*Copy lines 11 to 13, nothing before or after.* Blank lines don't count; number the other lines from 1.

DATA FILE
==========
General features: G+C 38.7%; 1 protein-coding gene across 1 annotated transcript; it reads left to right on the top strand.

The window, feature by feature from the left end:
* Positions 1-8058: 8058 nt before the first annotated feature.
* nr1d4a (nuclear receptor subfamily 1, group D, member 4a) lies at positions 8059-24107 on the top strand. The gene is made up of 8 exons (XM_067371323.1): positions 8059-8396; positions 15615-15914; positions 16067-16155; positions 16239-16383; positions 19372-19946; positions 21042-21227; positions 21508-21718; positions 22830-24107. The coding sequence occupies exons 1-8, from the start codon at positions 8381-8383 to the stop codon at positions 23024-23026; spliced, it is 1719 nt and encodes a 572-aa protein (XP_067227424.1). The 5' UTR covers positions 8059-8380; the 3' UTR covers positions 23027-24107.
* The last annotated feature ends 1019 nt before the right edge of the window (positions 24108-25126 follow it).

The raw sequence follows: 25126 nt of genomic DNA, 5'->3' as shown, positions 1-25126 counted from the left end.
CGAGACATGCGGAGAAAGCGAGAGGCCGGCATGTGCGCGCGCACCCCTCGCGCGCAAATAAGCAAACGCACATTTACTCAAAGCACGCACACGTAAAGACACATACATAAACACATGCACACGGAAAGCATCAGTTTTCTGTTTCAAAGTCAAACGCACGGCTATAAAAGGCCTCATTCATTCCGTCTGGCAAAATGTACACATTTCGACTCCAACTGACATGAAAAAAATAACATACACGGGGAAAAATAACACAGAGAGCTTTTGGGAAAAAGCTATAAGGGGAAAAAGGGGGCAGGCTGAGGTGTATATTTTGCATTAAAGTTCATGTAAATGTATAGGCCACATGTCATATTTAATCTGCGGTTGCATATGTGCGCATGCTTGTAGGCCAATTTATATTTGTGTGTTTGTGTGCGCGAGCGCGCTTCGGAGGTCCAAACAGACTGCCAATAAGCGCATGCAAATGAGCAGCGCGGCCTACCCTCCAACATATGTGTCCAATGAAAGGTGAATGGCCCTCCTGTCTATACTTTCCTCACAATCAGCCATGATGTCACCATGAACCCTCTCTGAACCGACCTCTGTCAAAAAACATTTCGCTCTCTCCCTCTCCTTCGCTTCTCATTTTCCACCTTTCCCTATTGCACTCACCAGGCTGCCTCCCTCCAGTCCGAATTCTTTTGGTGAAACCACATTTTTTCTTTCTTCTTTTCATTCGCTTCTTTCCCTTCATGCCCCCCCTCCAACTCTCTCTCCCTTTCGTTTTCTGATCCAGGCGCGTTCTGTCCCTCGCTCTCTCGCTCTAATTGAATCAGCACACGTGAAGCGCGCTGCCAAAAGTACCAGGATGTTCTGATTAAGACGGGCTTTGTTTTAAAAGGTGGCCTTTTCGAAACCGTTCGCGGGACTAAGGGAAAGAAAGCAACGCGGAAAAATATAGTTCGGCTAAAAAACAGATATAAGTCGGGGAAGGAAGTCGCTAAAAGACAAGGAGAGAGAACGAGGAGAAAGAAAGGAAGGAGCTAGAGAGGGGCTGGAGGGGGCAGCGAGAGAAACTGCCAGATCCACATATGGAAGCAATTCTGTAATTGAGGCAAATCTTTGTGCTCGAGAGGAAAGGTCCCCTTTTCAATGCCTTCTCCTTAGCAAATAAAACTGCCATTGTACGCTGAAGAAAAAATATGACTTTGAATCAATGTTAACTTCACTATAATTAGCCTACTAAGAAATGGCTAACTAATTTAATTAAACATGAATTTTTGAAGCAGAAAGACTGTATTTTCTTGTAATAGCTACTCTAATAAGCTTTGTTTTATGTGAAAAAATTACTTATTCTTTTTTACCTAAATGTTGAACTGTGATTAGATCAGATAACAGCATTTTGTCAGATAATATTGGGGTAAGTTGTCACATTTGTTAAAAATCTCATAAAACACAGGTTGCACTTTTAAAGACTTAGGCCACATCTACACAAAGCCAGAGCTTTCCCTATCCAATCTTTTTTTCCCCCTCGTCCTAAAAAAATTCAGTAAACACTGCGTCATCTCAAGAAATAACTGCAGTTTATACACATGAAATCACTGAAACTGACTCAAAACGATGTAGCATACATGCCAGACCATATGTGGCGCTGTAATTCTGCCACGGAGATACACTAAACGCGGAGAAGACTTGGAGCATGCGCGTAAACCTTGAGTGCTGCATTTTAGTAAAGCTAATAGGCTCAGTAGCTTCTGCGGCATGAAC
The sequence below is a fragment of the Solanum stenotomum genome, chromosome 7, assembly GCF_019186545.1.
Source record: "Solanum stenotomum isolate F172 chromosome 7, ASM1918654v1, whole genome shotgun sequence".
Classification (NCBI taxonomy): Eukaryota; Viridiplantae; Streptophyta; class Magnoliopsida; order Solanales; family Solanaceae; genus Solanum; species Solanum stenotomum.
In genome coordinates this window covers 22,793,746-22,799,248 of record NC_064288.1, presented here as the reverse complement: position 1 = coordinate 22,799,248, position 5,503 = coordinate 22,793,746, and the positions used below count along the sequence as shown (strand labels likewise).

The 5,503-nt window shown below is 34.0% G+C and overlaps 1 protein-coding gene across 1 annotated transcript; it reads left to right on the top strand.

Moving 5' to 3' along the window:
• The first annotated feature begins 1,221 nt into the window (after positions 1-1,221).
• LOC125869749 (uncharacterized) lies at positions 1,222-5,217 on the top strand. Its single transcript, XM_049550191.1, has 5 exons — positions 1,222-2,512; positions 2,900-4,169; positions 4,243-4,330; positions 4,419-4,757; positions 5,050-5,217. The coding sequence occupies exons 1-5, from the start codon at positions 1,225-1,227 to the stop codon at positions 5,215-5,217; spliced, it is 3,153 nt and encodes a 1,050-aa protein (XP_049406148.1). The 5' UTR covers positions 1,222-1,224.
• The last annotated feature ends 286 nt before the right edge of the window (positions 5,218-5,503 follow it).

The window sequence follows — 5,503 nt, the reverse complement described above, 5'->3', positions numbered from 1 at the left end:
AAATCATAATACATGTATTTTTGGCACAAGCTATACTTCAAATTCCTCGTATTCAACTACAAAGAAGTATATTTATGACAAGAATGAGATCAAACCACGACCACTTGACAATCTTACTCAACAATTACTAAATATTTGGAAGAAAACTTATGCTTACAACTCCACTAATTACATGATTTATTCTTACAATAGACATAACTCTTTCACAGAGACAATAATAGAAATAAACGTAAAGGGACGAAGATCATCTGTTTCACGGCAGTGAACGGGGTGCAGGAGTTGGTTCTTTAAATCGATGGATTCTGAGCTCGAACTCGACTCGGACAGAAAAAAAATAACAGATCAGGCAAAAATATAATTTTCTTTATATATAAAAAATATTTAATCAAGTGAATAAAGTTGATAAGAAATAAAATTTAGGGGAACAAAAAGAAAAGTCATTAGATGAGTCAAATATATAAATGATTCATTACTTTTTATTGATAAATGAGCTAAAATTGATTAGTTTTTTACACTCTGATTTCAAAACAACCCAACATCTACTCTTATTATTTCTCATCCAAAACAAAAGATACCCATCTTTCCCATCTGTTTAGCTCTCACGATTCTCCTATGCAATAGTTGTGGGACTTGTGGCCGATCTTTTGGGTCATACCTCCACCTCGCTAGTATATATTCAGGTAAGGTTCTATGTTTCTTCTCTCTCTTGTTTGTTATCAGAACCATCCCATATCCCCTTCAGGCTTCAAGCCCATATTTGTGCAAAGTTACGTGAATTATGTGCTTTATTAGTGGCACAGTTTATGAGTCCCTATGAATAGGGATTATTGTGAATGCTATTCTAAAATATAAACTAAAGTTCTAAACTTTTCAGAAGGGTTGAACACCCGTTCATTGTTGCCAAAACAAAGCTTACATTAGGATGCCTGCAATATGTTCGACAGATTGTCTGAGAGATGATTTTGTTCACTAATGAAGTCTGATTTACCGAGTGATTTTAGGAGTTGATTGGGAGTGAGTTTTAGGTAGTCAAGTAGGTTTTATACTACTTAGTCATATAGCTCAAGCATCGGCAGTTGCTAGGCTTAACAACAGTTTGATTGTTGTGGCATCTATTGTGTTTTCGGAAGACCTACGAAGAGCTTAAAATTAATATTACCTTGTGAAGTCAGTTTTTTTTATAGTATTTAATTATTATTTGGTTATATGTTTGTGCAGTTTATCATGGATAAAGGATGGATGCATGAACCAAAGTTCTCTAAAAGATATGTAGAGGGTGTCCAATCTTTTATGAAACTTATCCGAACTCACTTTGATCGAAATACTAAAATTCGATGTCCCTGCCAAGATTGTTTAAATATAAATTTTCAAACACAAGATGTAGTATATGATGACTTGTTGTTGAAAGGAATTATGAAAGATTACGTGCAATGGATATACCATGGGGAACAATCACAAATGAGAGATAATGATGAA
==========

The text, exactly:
In genome coordinates this window covers 22,793,746-22,799,248 of record NC_064288.1, presented here as the reverse complement: position 1 = coordinate 22,799,248, position 5,503 = coordinate 22,793,746, and the positions used below count along the sequence as shown (strand labels likewise).

The 5,503-nt window shown below is 34.0% G+C and overlaps 1 protein-coding gene across 1 annotated transcript; it reads left to right on the top strand.

Moving 5' to 3' along the window: